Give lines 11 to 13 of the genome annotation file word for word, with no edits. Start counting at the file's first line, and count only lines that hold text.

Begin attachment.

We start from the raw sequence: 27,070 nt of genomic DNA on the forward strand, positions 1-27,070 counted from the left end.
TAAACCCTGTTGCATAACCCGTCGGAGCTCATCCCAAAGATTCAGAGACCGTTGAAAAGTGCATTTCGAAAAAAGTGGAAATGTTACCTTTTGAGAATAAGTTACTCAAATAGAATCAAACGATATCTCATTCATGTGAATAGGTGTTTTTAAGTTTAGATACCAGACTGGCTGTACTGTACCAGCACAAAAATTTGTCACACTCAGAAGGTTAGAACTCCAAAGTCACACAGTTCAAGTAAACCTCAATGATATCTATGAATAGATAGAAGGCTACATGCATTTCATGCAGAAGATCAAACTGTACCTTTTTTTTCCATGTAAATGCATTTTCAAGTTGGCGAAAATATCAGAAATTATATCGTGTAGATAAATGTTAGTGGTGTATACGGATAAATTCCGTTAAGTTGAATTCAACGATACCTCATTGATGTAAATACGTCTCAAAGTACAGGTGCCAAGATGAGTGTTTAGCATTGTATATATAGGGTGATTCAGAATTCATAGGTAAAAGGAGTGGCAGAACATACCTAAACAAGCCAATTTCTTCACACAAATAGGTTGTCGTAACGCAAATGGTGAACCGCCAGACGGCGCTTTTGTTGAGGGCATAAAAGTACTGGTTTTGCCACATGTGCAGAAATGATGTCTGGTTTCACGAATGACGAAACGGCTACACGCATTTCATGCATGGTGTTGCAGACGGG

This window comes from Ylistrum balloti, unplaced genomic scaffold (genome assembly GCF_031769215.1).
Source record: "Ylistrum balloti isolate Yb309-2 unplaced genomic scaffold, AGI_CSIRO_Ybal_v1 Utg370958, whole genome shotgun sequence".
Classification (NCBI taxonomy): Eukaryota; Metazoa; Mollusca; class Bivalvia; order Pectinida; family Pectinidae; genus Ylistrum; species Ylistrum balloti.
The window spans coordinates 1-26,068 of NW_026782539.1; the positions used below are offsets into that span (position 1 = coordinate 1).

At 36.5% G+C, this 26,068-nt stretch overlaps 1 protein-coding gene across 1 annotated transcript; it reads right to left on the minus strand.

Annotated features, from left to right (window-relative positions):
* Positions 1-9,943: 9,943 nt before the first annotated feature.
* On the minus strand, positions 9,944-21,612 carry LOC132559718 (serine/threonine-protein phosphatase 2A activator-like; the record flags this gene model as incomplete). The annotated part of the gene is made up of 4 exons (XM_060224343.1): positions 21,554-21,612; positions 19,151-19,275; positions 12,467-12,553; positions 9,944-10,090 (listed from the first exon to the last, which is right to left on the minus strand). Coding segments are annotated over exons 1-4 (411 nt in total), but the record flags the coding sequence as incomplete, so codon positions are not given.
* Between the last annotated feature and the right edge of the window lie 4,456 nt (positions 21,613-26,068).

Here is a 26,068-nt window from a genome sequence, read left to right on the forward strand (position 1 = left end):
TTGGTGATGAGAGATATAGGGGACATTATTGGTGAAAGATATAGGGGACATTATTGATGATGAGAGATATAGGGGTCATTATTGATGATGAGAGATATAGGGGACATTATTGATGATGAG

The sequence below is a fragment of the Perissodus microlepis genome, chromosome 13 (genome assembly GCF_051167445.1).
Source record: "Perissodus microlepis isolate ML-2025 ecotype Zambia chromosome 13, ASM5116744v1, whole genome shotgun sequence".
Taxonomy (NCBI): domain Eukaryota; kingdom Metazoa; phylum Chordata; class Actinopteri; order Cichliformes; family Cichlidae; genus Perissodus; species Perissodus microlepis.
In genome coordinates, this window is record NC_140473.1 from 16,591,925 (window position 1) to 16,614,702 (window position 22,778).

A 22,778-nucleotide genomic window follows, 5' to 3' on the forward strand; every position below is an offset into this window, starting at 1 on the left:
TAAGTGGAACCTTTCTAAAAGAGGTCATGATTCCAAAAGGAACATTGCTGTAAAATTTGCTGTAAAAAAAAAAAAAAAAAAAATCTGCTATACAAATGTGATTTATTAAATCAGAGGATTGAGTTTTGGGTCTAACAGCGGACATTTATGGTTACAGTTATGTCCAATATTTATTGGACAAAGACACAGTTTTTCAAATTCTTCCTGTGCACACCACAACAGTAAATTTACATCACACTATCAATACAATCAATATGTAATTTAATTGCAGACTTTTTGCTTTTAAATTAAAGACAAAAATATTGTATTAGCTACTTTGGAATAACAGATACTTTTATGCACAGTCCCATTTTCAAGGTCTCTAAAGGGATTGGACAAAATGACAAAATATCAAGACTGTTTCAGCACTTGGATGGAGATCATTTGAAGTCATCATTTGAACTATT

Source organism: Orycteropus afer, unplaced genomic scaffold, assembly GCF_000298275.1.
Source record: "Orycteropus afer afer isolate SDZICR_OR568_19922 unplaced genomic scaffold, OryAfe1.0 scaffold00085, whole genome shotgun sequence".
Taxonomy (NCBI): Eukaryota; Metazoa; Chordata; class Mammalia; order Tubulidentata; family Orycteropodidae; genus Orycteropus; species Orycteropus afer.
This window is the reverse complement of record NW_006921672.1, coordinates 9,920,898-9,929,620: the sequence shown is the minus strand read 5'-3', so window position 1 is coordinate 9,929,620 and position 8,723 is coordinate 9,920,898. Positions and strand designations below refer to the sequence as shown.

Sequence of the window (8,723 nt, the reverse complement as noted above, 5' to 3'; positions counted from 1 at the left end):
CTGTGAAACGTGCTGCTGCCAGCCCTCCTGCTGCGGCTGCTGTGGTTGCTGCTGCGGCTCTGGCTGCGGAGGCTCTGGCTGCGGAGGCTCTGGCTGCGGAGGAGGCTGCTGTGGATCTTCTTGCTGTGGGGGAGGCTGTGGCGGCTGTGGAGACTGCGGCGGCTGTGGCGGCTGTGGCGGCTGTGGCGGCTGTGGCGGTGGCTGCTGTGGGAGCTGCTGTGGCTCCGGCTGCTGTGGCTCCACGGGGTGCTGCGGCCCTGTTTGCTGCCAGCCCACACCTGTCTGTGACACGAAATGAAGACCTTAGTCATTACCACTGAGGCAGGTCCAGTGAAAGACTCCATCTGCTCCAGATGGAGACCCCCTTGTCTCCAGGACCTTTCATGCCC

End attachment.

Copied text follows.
* Between the last annotated feature and the right edge of the window lie 4,456 nt (positions 21,613-26,068).

Here is a 26,068-nt window from a genome sequence, read left to right on the forward strand (position 1 = left end):
TTGGTGATGAGAGATATAGGGGACATTATTGGTGAAAGATATAGGGGACATTATTGATGATGAGAGATATAGGGGTCATTATTGATGATGAGAGATATAGGGGACATTATTGATGATGAG